Textbooks have long offered students an explanation of volcanoes that's totally wrong—or so say scientists who are offering a very different theory, Caltech reports. The standard explanation depends on the existence of long, narrow columns or jets of magma known as mantle plumes.

Since about 1990, they've been largely accepted among geologists, Caltech professor Don Anderson tells the Huffington Post. The thinking was that molten rock near the Earth's core shot up to the planet's mantle in these plumes, believed to be less than 186 miles wide.

Gizmodo explains what was thought to happen next: "Where those columns sit in the mantle, there are hot spots—and when the Earth’s stiff crust fractures slightly, the magma can burst up and out as a volcano." Thing is, those mantle plumes just don't exist, the experts say; indeed, the plumes have "never had a sound physical or logical basis," says Anderson.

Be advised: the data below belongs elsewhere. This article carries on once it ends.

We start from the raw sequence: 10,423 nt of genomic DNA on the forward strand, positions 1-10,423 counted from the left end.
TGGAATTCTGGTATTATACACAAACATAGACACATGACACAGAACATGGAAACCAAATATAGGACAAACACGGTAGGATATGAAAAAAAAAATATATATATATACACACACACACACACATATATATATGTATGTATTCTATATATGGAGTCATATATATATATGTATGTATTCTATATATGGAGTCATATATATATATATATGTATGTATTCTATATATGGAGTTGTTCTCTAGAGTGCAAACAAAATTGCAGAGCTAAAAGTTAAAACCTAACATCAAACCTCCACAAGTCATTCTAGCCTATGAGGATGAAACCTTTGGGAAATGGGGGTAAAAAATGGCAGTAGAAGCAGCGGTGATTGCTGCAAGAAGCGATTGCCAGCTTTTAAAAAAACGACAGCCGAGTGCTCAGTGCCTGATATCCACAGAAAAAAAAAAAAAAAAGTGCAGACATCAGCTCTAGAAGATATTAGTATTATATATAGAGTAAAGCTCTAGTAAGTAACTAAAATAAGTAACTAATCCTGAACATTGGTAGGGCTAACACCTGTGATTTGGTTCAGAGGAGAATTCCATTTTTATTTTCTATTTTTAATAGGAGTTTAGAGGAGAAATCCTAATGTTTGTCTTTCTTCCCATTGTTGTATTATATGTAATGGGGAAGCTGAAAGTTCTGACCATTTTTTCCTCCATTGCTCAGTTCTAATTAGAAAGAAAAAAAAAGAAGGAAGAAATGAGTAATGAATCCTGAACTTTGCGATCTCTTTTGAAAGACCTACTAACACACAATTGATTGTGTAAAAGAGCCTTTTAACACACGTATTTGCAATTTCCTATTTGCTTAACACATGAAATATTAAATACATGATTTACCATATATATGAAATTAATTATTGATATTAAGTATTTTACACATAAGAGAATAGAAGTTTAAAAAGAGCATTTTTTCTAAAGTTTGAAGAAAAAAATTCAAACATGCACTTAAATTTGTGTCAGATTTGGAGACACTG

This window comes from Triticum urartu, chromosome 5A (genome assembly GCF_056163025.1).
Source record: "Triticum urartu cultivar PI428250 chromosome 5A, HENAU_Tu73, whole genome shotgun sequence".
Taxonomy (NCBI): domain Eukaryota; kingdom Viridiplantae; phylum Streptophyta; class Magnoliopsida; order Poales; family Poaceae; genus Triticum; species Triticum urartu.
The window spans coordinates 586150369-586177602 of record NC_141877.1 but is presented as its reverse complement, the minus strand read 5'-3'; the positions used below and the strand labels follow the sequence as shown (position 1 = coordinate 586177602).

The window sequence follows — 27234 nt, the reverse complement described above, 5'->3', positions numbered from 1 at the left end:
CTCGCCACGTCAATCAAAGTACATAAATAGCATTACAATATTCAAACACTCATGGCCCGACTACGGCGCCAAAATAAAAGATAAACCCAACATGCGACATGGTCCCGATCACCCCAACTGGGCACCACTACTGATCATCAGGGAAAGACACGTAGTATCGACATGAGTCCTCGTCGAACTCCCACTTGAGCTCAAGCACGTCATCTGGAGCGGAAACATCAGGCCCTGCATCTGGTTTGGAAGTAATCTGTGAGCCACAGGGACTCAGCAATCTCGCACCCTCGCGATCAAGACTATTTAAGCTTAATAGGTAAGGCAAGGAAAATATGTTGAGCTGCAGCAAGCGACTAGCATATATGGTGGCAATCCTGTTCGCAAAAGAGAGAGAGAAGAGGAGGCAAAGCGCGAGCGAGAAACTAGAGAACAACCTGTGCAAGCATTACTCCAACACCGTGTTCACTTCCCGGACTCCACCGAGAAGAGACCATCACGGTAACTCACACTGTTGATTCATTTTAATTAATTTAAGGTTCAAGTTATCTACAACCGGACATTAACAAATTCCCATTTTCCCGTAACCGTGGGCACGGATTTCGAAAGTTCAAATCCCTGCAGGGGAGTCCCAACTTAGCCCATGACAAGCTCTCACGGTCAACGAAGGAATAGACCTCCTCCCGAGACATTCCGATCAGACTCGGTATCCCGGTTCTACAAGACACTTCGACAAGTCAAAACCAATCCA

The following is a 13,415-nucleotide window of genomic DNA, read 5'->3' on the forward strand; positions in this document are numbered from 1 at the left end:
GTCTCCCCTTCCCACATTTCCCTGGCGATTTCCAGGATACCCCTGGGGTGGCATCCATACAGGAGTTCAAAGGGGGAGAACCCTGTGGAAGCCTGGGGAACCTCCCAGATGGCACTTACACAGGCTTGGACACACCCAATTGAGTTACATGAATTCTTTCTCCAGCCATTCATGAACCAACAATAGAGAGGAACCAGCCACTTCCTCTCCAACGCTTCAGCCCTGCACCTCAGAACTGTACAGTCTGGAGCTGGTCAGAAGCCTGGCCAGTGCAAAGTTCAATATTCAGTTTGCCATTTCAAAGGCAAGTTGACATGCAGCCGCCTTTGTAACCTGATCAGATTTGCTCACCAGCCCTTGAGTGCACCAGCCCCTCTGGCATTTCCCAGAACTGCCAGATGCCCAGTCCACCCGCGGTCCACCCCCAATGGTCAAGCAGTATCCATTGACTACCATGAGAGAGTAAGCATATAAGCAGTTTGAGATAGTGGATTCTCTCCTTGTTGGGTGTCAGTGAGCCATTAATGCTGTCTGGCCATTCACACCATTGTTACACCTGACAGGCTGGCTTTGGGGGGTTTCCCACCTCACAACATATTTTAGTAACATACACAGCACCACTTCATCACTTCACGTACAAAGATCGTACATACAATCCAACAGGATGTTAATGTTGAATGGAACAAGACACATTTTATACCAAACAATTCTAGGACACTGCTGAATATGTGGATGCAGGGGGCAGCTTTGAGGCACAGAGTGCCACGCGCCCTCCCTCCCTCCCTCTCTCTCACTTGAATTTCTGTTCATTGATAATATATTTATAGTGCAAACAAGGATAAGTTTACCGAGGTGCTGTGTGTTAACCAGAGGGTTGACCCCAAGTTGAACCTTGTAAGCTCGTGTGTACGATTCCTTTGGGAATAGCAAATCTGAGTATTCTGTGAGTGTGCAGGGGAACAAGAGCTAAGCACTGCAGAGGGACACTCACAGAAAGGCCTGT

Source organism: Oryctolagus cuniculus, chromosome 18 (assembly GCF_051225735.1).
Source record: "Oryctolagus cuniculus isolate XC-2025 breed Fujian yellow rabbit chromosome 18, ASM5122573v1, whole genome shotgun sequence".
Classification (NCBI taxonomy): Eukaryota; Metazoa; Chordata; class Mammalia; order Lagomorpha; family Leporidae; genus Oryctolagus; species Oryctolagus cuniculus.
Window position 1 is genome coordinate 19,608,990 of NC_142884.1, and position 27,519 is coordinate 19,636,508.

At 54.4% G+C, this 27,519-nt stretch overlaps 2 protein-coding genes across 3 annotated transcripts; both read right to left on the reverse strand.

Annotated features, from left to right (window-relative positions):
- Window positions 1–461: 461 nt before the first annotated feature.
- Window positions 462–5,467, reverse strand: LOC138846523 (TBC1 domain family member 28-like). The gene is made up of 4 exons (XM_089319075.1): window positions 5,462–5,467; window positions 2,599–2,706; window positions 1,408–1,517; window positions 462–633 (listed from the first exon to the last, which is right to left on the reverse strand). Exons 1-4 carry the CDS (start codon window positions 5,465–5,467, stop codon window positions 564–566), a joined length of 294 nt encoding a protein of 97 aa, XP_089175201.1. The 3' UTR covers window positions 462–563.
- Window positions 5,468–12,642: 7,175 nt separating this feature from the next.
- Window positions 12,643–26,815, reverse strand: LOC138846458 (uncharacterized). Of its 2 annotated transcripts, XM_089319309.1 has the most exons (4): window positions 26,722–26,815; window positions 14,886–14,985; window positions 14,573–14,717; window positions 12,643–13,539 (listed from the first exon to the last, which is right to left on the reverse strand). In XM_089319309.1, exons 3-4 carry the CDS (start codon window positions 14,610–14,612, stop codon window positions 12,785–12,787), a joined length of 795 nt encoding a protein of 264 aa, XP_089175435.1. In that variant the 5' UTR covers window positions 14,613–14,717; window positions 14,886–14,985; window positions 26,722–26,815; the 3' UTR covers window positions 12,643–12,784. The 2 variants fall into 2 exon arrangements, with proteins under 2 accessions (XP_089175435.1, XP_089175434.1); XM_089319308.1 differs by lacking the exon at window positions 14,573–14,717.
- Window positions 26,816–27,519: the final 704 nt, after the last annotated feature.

"They are akin to Rudyard Kipling's Just So Stories about how giraffes got their long necks." So what's really happening? According to Anderson's team, the new data indicates that there aren't narrow columns at all, but slow-moving "upwellings" that can be thousands of miles across.

And instead of heat from the planet's core causing the motion, cooling at the surface is responsible for the movement: The cooling causes chunks of mantle to sink, and the less-dense magma is displaced and pushed upward.

Thanks to cracks and stresses in the Earth's plates, the magma can be squeezed out of the Earth like a sponge. (Click to read about another unusual volcanic discovery.)

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